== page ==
Tatiana Resnikov

Tatiana Resnikov

Rabbi David Winitz Interviews Tatiana Resnikov

We are interviewing Tatiana Resnikov. She and her family live in the city of Sajansk, near Zima.
I ask her, “Tell me your history and your family’s, here in this place. And if you know, where did they come from?”

Tatiana says, “My grandmother told me that in 1860, they sent her from the village in the middle of Russia, near Veroniz.
The names of the Subbotnik families were:  Proligma, Maslava and Shashalnikov. Some of them lived in a part of Zima, called Old Zima and some lived in the area near here, in a village called Plavina.
The grandfather’s family name was Maslov. He lived in “Zajinka” under the name Maslavoi. That is to say, only Subbotniks lived there and all of them had the family name of Maslov. The grandfather’s father was called Abraham Maslov.”

 

Tatiana relates that her grandmother was called Helena Maslov. She married Abraham Prolegam, which was also a Subbotnik name. Her grandmother’s big brother was named Israel and the younger brother they called Boris. Her grandmother’s sisters were named Sarah and Izdakiah.
Tatiana’s grandfather, his brothers and children were farmers. They lived in “Zajinka” Maslov and worked the soil.

Tatiana relates that her Grandmother came from Zima and studied in Birkotzk. She studied medicine. She says that it was very rare in that period for a village girl to succeed entering medical school and successfully complete her studies.

Tatiana’s uncle, David, lives in the city of Kongarov, also in Siberia.
Tatiana relates that some of her relatives lived in “Zajinka” with the name Pokrovka. There were Subbotnik and Jewish graves there too. They lived in Pokrovka and were buried in the Jewish cemetery.

Tatiana says that after her mother did not complete her medical studies, she got work in Zima, so they both moved there.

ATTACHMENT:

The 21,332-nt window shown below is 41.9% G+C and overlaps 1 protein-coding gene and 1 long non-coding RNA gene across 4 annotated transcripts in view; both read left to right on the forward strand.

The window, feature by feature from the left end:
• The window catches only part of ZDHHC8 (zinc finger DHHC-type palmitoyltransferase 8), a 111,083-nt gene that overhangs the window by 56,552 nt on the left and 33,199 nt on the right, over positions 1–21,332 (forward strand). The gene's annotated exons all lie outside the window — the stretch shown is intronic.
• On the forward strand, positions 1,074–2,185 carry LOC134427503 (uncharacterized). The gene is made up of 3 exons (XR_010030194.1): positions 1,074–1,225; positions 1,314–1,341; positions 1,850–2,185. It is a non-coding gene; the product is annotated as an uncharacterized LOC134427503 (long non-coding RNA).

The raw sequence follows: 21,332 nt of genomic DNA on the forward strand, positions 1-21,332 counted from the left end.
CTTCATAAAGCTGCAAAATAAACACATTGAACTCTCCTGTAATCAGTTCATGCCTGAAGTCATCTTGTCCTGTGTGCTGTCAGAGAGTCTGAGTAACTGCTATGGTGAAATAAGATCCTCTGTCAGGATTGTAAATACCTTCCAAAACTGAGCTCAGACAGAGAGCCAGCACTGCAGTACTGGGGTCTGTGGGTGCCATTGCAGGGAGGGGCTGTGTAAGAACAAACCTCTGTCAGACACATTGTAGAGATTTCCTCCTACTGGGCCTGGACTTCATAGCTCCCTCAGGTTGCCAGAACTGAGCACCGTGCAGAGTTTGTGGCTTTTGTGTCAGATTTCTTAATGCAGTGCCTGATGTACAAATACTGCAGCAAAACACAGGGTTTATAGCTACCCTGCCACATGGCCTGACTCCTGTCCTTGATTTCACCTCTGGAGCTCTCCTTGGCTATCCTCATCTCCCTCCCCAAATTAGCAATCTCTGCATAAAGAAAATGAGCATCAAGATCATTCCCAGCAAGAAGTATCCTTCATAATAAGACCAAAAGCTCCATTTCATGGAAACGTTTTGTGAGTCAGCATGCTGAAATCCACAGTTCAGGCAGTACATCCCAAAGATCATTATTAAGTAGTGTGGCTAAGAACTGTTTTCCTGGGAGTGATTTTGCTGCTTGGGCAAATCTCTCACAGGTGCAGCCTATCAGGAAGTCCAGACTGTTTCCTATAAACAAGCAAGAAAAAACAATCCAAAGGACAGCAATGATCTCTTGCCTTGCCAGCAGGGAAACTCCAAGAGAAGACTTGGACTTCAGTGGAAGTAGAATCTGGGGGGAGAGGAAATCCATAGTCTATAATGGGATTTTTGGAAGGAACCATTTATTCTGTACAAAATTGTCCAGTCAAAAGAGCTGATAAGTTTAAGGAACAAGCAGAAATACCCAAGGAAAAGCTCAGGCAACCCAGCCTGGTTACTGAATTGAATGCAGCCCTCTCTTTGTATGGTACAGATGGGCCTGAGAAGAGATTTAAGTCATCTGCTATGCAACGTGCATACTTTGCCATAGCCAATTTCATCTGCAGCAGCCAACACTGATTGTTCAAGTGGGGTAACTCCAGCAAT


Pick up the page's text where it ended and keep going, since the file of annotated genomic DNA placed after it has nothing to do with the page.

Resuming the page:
Tatiana relates, “I remember that even when I was a little girl, my grandmother taught me to keep the Shabbat.
She taught me that it was forbidden to do any labor on Shabbat nor do we go to work or school on Shabbat.”
Tatiana adds that her grandmother would always say to her,  “Do not listen to anyone who says the God does not exist. He does exist.” In addition, she always said, “God helps and will help us in the future.”

I asked Tatiana, how did she find the Subbotniks here in Zima even though she wasn’t born here? Also, her mother had passed away a long time ago and she herself was not connected with the Subbotniks?

Tatiana says that all the time she sought something. Slowly but surely she got to know people and found the Subbotniks there.
She said that she met a woman, who was also a Subbotnik, who had Israeli citizenship. Most of the time this woman lived in Israel with her family, children and grandchildren, but sometimes she would come to Sajansk for a month or two. That’s how Tatiana got to know her. They keep up contact and that’s how Tatiana gets her knowledge about the Land of Israel and about Jews all over the world.
Through a woman named Emma, she got to know Nestia, the Jewish Agency’s administrator in the city of Barsk[aya].
Nestia would arrive in Zima every from time to time to tell the Subbotniks about the Land of Israel, hand out the Agency’s brochures, etc.
Afterwards, she got to know the Agency’s [office] in Yakutsk and visited there several times. The Agency’s emissaries stationed in Moscow would also come to Zima and Sajansk a few times and she participated in meetings with them.
Tatiana says that she always wanted to make Aliya to Israel. After she got to know the people and visited the Agency, she says that hope was born in her heart that something would change in her life so that she and her family could make Aliya to Israel.
Another thing, she very much hopes that within a short time there will be a community of Subbotniks and Jews here, in Zima and Sajansk, so that they can have a real communal life.